For Sinclair, establishing contact with the transcendent elements of his experience is only the beginning of his journey. If the power of nature is superhuman, what does this mean for those who embrace it as their guide? Cynics may regard this as foolish, a willing enslavement to an impossible ideal. But every culture has heroes, individuals who somehow venture beyond the normal boundaries of human life. The cynics would be justified if we were not furnished with definite examples of individuals who skirt close enough to such ideals that they are celebrated as heroes of mankind. Socrates serves as such a figure of the Greek civilization; and he was perhaps the first to give expression to the voice of natural experience and its consequence for human life.
             Socrates referred to an inner voice he called his daemon; it spoke to him plainly and clearly, told him what he ought to do. It was within him, but at the same time free of normal human limitations because it served as his link to the super-human values of nature that underlie all experience. This was the source of his earthly powers -- he, alone in his time, had achieved a state of awareness where the inherent values of his experience were refined into tangible commands. Submission to nature is required before we can learn its language, which as Socrates demonstrates is what will fully link us to it. Socrates is not alone in this achievement; the German artist Goethe also believed in a daemon of his own. It came as a consequence of a special sort of relationship to nature that endowed him with insight otherwise beyond the limitations of human senses. He wrote: "the Genius of Nature shall take you by the hand, lead you through many countries, and show you life -- that strange restlessness of men -- as a whole." The lone individual is incapable of such total knowledge. Goethe knew that only by conscious subordination to the currents running under the surface of all things is true understanding of life possible.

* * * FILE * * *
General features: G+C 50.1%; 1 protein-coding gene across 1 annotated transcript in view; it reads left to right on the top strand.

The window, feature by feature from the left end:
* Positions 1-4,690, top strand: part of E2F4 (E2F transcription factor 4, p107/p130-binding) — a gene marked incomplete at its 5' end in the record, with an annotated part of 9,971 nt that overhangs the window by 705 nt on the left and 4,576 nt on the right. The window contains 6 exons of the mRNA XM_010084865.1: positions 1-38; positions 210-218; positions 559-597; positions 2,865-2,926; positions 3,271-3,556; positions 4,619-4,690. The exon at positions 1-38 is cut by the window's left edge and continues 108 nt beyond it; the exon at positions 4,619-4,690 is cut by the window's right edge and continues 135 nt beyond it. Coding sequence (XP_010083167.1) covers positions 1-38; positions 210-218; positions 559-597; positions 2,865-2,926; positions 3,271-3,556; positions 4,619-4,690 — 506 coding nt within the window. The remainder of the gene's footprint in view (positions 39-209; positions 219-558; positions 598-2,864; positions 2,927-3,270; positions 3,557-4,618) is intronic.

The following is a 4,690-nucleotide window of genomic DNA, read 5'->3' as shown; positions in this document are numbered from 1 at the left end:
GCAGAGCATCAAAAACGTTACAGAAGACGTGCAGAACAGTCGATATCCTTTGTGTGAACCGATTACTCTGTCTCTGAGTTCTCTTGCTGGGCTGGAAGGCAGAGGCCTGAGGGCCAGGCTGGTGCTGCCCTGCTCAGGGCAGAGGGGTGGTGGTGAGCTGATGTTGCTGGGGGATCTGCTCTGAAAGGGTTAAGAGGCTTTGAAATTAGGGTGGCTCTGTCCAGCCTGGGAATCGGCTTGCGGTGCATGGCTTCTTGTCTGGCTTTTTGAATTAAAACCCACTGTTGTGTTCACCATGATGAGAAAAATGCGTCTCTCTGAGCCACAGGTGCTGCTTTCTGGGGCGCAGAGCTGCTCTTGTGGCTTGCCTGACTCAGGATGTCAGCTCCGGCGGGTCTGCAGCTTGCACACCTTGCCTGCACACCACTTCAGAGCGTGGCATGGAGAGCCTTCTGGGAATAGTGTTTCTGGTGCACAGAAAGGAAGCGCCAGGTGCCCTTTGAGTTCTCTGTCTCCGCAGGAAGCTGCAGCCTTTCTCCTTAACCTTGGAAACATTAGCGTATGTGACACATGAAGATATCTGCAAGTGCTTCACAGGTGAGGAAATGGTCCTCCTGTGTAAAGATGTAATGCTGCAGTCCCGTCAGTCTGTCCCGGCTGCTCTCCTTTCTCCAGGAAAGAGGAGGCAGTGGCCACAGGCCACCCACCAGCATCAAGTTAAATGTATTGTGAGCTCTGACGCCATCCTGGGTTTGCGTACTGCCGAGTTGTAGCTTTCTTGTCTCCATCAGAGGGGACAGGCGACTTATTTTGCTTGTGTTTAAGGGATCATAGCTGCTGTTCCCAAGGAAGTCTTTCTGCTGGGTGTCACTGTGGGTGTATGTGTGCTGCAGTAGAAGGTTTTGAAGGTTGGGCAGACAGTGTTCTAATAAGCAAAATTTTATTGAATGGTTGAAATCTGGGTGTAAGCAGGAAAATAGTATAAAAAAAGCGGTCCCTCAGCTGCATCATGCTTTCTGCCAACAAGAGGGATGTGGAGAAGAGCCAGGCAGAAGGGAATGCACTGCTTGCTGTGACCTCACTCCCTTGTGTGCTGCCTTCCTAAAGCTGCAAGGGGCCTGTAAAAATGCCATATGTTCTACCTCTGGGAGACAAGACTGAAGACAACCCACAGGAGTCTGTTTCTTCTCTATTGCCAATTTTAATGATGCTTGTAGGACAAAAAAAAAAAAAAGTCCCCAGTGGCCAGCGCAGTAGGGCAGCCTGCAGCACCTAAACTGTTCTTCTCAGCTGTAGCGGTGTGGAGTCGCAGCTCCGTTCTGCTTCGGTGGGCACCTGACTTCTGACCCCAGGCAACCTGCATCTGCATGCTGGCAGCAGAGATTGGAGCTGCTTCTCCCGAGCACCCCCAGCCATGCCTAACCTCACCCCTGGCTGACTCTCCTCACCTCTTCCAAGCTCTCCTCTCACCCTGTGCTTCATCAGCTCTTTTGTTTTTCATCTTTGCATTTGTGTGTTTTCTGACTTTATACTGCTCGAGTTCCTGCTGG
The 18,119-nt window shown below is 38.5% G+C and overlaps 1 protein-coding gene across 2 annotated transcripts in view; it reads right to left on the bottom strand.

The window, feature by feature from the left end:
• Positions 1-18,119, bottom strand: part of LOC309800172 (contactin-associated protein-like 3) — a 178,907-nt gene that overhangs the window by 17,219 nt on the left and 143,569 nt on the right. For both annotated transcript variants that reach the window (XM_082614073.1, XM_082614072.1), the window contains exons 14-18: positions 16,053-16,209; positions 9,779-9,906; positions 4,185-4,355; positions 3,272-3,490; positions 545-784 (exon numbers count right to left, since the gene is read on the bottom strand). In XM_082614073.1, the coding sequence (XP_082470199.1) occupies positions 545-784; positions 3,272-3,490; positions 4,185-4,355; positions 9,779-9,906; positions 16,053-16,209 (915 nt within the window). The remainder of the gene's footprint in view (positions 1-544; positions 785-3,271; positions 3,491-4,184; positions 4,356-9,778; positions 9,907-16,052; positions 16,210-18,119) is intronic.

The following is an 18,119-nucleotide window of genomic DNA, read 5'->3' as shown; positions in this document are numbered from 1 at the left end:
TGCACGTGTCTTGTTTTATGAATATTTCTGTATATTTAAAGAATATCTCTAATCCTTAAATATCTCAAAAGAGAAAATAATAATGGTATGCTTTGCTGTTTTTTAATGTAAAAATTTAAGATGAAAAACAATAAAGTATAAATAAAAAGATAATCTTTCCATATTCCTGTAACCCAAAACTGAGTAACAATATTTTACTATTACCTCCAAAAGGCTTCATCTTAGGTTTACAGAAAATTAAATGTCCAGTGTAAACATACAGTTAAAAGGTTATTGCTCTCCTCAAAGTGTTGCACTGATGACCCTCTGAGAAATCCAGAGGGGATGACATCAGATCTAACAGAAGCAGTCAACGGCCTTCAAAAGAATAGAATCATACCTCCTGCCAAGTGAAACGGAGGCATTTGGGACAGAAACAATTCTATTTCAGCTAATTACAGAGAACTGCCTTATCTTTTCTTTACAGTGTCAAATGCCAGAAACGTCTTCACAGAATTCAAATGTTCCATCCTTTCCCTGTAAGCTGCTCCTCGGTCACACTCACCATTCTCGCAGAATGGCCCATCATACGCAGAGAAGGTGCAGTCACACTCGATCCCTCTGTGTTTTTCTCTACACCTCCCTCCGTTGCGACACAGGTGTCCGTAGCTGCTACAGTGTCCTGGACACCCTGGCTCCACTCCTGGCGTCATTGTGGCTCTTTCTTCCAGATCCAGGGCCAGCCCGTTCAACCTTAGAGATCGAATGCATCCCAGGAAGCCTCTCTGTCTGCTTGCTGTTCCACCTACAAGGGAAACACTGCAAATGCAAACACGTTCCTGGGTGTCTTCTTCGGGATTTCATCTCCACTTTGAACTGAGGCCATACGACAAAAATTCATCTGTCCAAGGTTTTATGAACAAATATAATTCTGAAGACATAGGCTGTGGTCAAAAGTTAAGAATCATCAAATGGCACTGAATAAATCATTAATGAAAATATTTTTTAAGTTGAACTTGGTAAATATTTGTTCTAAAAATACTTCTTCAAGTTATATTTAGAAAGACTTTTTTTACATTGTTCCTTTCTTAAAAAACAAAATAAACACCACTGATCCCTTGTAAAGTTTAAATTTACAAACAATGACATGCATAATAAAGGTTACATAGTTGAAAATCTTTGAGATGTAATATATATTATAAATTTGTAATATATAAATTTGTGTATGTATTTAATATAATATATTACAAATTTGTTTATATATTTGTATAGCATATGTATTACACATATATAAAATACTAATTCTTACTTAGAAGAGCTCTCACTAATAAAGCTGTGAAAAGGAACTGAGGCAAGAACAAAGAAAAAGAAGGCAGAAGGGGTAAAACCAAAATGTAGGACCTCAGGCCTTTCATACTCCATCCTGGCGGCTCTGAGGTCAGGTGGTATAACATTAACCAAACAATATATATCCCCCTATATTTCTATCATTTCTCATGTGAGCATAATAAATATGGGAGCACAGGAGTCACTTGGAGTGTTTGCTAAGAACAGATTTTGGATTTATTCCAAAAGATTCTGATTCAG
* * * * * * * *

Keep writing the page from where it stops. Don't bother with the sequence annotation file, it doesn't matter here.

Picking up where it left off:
But subordination is always potentially dangerous, especially in the face of such powers beyond our own. Sinclair, like Törless, notices this potential threat in his newly awakened senses, recognizes the fine distinction between visionary and lunatic. He warns us about this in the beginning of his story:

"I have ceased to question stars and books; I have begun to listen to the teachings my blood whispers to me. My story (...) is neither sweet nor harmonious, as invented stories are; it has the taste of nonsense and chaos, of madness and dreams -- like the lives of all men who stop deceiving themselves."

             All genius is tinged with madness. But the difference between sanity and genius lies in the ability to turn the voices of the world to useful purpose, to tame them. Without this it is a wild force, more destructive than it is benevolent -- this is the lesson of young Törless. Part of our duty is to submit ourselves before the powers of nature, and then to turn it to use by decoding and mastering its language. In doing this we elevate ourselves to communication with the world's transcendent aspects, which is our greatest calling as human beings. But there is danger in this work -- and what protection can we possibly have to protect us from the full volume of transcendent speech? What is to prevent us from soaring off into madness? Pistorius thinks he knows: